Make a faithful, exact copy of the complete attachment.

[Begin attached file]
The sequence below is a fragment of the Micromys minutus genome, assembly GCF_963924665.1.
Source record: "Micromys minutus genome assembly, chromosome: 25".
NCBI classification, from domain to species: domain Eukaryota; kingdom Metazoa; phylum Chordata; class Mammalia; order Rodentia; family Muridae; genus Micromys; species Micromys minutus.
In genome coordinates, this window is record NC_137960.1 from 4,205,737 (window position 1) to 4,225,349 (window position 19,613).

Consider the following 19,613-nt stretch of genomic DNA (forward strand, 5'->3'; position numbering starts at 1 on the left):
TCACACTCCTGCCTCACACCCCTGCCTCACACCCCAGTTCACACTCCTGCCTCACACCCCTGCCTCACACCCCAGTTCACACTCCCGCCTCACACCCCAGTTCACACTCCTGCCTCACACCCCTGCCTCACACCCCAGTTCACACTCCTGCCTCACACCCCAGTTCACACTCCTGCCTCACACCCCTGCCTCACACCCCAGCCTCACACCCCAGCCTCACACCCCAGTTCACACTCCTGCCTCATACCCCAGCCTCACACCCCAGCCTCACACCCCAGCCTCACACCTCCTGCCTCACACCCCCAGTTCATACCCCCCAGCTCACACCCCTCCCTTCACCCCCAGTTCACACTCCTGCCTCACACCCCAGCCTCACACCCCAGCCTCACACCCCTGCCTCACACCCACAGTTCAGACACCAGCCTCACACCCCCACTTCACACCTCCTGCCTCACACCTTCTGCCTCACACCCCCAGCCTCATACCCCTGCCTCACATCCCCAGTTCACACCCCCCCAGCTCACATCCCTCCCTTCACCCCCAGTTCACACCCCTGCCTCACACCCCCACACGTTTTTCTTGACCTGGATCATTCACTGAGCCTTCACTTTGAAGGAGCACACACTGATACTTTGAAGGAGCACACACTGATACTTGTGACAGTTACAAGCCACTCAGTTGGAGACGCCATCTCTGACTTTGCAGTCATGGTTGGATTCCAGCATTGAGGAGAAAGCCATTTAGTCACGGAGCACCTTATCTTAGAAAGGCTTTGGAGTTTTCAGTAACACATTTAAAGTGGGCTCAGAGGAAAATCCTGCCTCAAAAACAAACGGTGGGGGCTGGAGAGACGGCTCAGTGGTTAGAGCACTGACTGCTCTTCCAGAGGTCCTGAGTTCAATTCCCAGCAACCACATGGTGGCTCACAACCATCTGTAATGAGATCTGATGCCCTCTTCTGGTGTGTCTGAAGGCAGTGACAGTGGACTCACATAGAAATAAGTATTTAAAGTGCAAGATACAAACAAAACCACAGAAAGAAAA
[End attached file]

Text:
The sequence below is a fragment of the Micromys minutus genome, assembly GCF_963924665.1.
Source record: "Micromys minutus genome assembly, chromosome: 25".
NCBI classification, from domain to species: domain Eukaryota; kingdom Metazoa; phylum Chordata; class Mammalia; order Rodentia; family Muridae; genus Micromys; species Micromys minutus.
In genome coordinates, this window is record NC_137960.1 from 4,205,737 (window position 1) to 4,225,349 (window position 19,613).

Consider the following 19,613-nt stretch of genomic DNA (forward strand, 5'->3'; position numbering starts at 1 on the left):
TCACACTCCTGCCTCACACCCCTGCCTCACACCCCAGTTCACACTCCTGCCTCACACCCCTGCCTCACACCCCAGTTCACACTCCCGCCTCACACCCCAGTTCACACTCCTGCCTCACACCCCTGCCTCACACCCCAGTTCACACTCCTGCCTCACACCCCAGTTCACACTCCTGCCTCACACCCCTGCCTCACACCCCAGCCTCACACCCCAGCCTCACACCCCAGTTCACACTCCTGCCTCATACCCCAGCCTCACACCCCAGCCTCACACCCCAGCCTCACACCTCCTGCCTCACACCCCCAGTTCATACCCCCCAGCTCACACCCCTCCCTTCACCCCCAGTTCACACTCCTGCCTCACACCCCAGCCTCACACCCCAGCCTCACACCCCTGCCTCACACCCACAGTTCAGACACCAGCCTCACACCCCCACTTCACACCTCCTGCCTCACACCTTCTGCCTCACACCCCCAGCCTCATACCCCTGCCTCACATCCCCAGTTCACACCCCCCCAGCTCACATCCCTCCCTTCACCCCCAGTTCACACCCCTGCCTCACACCCCCACACGTTTTTCTTGACCTGGATCATTCACTGAGCCTTCACTTTGAAGGAGCACACACTGATACTTTGAAGGAGCACACACTGATACTTGTGACAGTTACAAGCCACTCAGTTGGAGACGCCATCTCTGACTTTGCAGTCATGGTTGGATTCCAGCATTGAGGAGAAAGCCATTTAGTCACGGAGCACCTTATCTTAGAAAGGCTTTGGAGTTTTCAGTAACACATTTAAAGTGGGCTCAGAGGAAAATCCTGCCTCAAAAACAAACGGTGGGGGCTGGAGAGACGGCTCAGTGGTTAGAGCACTGACTGCTCTTCCAGAGGTCCTGAGTTCAATTCCCAGCAACCACATGGTGGCTCACAACCATCTGTAATGAGATCTGATGCCCTCTTCTGGTGTGTCTGAAGGCAGTGACAGTGGACTCACATAGAAATAAGTATTTAAAGTGCAAGATACAAACAAAACCACAGAAAGAAAA